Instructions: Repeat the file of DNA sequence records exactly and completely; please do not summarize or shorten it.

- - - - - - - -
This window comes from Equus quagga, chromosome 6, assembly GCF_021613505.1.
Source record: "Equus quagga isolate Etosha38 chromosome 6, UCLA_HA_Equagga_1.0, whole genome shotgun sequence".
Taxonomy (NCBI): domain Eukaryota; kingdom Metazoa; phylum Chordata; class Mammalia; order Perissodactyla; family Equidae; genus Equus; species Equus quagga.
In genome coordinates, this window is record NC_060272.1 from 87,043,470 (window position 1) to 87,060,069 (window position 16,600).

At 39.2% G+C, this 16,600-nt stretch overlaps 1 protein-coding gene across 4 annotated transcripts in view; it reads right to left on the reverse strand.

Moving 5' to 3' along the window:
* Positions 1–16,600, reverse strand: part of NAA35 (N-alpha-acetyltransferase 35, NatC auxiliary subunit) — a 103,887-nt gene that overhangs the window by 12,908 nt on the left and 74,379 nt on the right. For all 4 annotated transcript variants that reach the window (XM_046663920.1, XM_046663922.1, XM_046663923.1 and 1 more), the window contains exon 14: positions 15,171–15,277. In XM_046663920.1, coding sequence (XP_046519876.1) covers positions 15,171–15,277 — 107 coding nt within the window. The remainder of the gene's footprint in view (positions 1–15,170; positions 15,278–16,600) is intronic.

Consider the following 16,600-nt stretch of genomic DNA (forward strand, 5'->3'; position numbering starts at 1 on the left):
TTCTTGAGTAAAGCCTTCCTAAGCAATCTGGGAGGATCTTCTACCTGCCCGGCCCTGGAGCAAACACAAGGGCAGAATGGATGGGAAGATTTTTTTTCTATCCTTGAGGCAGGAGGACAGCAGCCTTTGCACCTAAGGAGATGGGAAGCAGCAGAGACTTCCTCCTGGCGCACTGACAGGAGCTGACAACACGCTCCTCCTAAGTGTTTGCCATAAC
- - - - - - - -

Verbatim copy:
This window comes from Equus quagga, chromosome 6, assembly GCF_021613505.1.
Source record: "Equus quagga isolate Etosha38 chromosome 6, UCLA_HA_Equagga_1.0, whole genome shotgun sequence".
Taxonomy (NCBI): domain Eukaryota; kingdom Metazoa; phylum Chordata; class Mammalia; order Perissodactyla; family Equidae; genus Equus; species Equus quagga.
In genome coordinates, this window is record NC_060272.1 from 87,043,470 (window position 1) to 87,060,069 (window position 16,600).

At 39.2% G+C, this 16,600-nt stretch overlaps 1 protein-coding gene across 4 annotated transcripts in view; it reads right to left on the reverse strand.

Moving 5' to 3' along the window:
* Positions 1–16,600, reverse strand: part of NAA35 (N-alpha-acetyltransferase 35, NatC auxiliary subunit) — a 103,887-nt gene that overhangs the window by 12,908 nt on the left and 74,379 nt on the right. For all 4 annotated transcript variants that reach the window (XM_046663920.1, XM_046663922.1, XM_046663923.1 and 1 more), the window contains exon 14: positions 15,171–15,277. In XM_046663920.1, coding sequence (XP_046519876.1) covers positions 15,171–15,277 — 107 coding nt within the window. The remainder of the gene's footprint in view (positions 1–15,170; positions 15,278–16,600) is intronic.

Consider the following 16,600-nt stretch of genomic DNA (forward strand, 5'->3'; position numbering starts at 1 on the left):
TTCTTGAGTAAAGCCTTCCTAAGCAATCTGGGAGGATCTTCTACCTGCCCGGCCCTGGAGCAAACACAAGGGCAGAATGGATGGGAAGATTTTTTTTCTATCCTTGAGGCAGGAGGACAGCAGCCTTTGCACCTAAGGAGATGGGAAGCAGCAGAGACTTCCTCCTGGCGCACTGACAGGAGCTGACAACACGCTCCTCCTAAGTGTTTGCCATAAC